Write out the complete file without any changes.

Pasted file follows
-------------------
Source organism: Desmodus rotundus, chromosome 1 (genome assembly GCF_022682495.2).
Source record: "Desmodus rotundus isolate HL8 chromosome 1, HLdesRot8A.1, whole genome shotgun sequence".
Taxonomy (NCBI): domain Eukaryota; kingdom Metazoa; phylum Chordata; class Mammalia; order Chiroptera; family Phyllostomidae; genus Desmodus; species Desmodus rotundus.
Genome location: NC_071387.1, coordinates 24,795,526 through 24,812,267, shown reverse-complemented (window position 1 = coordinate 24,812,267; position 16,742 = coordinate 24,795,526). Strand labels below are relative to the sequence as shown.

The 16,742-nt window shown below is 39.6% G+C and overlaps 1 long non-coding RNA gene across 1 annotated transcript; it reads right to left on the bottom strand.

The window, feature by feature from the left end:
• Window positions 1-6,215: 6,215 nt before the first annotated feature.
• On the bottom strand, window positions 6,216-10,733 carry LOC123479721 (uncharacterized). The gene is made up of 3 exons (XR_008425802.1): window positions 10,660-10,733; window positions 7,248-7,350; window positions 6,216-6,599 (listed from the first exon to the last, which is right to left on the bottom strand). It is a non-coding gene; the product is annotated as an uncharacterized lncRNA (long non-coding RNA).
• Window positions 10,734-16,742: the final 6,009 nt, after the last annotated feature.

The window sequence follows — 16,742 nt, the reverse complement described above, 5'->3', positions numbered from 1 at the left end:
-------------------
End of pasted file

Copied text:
Source organism: Desmodus rotundus, chromosome 1 (genome assembly GCF_022682495.2).
Source record: "Desmodus rotundus isolate HL8 chromosome 1, HLdesRot8A.1, whole genome shotgun sequence".
Taxonomy (NCBI): domain Eukaryota; kingdom Metazoa; phylum Chordata; class Mammalia; order Chiroptera; family Phyllostomidae; genus Desmodus; species Desmodus rotundus.
Genome location: NC_071387.1, coordinates 24,795,526 through 24,812,267, shown reverse-complemented (window position 1 = coordinate 24,812,267; position 16,742 = coordinate 24,795,526). Strand labels below are relative to the sequence as shown.

The 16,742-nt window shown below is 39.6% G+C and overlaps 1 long non-coding RNA gene across 1 annotated transcript; it reads right to left on the bottom strand.

The window, feature by feature from the left end:
• Window positions 1-6,215: 6,215 nt before the first annotated feature.
• On the bottom strand, window positions 6,216-10,733 carry LOC123479721 (uncharacterized). The gene is made up of 3 exons (XR_008425802.1): window positions 10,660-10,733; window positions 7,248-7,350; window positions 6,216-6,599 (listed from the first exon to the last, which is right to left on the bottom strand). It is a non-coding gene; the product is annotated as an uncharacterized lncRNA (long non-coding RNA).
• Window positions 10,734-16,742: the final 6,009 nt, after the last annotated feature.

The window sequence follows — 16,742 nt, the reverse complement described above, 5'->3', positions numbered from 1 at the left end: